In a shamanic context, Ayahuasca ceremonies take place mostly in the dark with a “maestro” or “maestra” singing and performing healing rites and casting out bad spirits etc. The visions are more nature based, featuring plant and animal spirits with shamanic type effects occurring like transforming into animals, healing phenomenon, mini-deaths, divination etc.
In the Daime church the visions are more about celebrating community, evoking collective feeling, humility, devotion, prayer and mutual support. The Daime church is considered a syncretic religion in which religious figures from all over the world are honored at their alter.
It seems reasonable to conclude that a) the nature of the “mareacion”, (Ayahuasca visions), largely reflects the context and form in which the substance is taken and b) the visions will also highlight the unconscious preoccupations of the taker.
DMT is never, in my opinion, going to become popular in the way that LSD was for three main reasons.
1) In its smokeable form, it’s way too intense and will therefore remain of peripheral interest to psychonauts and as a short-term obsession with a few wild kids in the same way that smokeable salvia divonorum is.
2) In its Ayahuasca form it’s too difficult to produce. Therefore it’s going to stay largely within the context of formal ceremonies. Ceremonies have steadily increased in popularity over the last 15 years and may become slightly more popular in the near future BUT, because they are now banned in most countries, taking it, increasingly involves a trip to the Amazon, something the average person is not going to do. So in the near future it seems likely that Ayahuasca use will peak and then trail off.
3) Unlike LSD it is almost impossible to produce it as a pill or ingestible liquid and no such thing is currently available. The construction of a “half life” pill that is first able to release the mao inhibitor then the DMT molecule in the right quantities and at the right time involves very sophisticated technology that only big pharma is capable of mass producing. So it’s not going to become a party drug like acid, MDMA or even mushrooms any time soon. With mushrooms its possible to neck a few and head off out. You just can’t do that with Ayahuasca or DMT.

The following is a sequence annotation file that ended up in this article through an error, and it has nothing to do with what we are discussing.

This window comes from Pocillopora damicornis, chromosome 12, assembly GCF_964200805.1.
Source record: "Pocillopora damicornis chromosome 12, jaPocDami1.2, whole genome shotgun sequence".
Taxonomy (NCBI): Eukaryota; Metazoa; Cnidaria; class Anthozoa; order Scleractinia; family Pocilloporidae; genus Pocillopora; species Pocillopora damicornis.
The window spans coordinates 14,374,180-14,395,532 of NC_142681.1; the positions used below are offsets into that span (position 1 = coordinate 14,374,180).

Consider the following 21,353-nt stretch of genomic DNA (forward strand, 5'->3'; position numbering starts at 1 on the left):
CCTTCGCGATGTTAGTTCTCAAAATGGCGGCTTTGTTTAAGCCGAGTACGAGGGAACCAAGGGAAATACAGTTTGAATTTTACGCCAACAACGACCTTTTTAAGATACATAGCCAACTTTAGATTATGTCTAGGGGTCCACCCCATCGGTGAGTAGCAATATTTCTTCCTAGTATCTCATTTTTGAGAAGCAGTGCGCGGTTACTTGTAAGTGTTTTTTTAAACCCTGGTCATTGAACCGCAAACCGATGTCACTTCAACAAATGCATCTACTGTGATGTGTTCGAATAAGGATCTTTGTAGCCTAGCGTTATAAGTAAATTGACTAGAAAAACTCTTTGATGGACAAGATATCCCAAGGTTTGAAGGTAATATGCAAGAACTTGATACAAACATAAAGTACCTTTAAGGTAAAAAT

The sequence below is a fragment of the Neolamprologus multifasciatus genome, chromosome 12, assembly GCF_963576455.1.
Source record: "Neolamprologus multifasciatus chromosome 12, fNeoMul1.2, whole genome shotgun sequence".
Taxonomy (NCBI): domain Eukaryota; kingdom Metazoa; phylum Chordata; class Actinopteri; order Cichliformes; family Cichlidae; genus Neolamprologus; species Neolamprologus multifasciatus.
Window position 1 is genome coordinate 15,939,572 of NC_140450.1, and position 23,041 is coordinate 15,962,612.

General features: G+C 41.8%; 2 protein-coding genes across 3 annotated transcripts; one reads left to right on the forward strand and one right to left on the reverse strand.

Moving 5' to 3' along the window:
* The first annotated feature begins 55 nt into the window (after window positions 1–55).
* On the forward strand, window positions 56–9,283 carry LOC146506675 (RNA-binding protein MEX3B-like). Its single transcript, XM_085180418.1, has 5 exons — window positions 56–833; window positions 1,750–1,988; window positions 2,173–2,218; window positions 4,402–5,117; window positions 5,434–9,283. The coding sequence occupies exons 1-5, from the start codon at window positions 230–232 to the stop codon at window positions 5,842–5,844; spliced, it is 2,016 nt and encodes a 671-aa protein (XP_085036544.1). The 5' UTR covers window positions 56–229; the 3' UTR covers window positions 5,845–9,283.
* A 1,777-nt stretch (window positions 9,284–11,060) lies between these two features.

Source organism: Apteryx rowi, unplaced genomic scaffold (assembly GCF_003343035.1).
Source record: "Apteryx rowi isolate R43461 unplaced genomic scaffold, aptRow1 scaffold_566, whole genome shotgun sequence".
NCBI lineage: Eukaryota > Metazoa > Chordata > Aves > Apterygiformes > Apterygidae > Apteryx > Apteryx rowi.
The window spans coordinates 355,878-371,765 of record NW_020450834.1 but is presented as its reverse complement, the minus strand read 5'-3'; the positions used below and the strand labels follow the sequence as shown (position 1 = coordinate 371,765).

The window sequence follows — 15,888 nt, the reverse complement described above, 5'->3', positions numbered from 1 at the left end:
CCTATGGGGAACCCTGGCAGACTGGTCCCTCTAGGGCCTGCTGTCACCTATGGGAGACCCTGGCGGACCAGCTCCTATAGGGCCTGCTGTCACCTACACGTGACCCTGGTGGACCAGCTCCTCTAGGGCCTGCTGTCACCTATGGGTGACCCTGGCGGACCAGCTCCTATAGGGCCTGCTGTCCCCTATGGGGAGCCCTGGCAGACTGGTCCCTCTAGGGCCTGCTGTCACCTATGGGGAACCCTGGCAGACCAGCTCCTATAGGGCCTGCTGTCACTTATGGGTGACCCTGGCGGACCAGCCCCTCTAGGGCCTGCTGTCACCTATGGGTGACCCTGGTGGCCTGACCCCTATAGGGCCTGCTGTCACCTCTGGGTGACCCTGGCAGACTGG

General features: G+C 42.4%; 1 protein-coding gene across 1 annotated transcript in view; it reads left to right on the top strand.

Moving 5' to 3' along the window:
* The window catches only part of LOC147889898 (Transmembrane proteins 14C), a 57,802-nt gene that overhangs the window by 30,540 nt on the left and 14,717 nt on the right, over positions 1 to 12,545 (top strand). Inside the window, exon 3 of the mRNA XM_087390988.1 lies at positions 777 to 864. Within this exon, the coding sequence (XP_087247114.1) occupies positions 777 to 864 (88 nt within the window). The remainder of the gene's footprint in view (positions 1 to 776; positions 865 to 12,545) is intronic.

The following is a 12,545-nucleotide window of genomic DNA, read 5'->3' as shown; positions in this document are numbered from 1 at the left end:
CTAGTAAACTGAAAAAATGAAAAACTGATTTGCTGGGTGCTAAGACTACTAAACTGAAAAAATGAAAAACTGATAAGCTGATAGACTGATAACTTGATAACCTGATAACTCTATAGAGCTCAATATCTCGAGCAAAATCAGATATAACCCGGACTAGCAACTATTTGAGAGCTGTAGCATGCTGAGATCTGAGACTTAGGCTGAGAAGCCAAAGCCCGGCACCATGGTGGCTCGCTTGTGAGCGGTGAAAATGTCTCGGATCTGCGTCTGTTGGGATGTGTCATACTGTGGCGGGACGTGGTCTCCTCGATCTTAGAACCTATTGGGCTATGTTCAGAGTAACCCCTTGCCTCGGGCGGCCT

I think you are right about Ayahuasca being about to break fully as a story in the mass media. All the signs are there and it’s already starting to. As a result, even more people who have been doing it will come forward and sing its praises and of course there will be a backlash that demonises it and incidences of abuse will be brought to light that put people off. They already are.
Can it be co-opted by the PTB into something they can use to their advantage?
Outside of a few nut-jobs, nobody I can think of who has done it, sees it as a quick or easy fix because, as you know, for most people, it’s an uncomfortable, sometimes terrifying ordeal that faces you with a whole heap of denied aspects of your unconscious, not to mention your own mortality.
I have seen a couple of cases of ego-inflation and saccharine new age fakery with it mind you but, I suspect they were that way anyway. It’s certainly not the norm. It’s probable that those people are the most vocal about it so they seem to represent it… they don’t! In reality, the Daime Church goers, are quietly and by far the biggest group of people using Ayahuasca today.
The thing that is positively different about Ayahuasca when compared to other psychedelics is that for the 3 reasons I mentioned earlier it is likely to remain held within a ceremonial setting, which is not a bad thing. Although some dodgy fuckers are and will run ceremonies and there will be more nasty incidents. No doubt!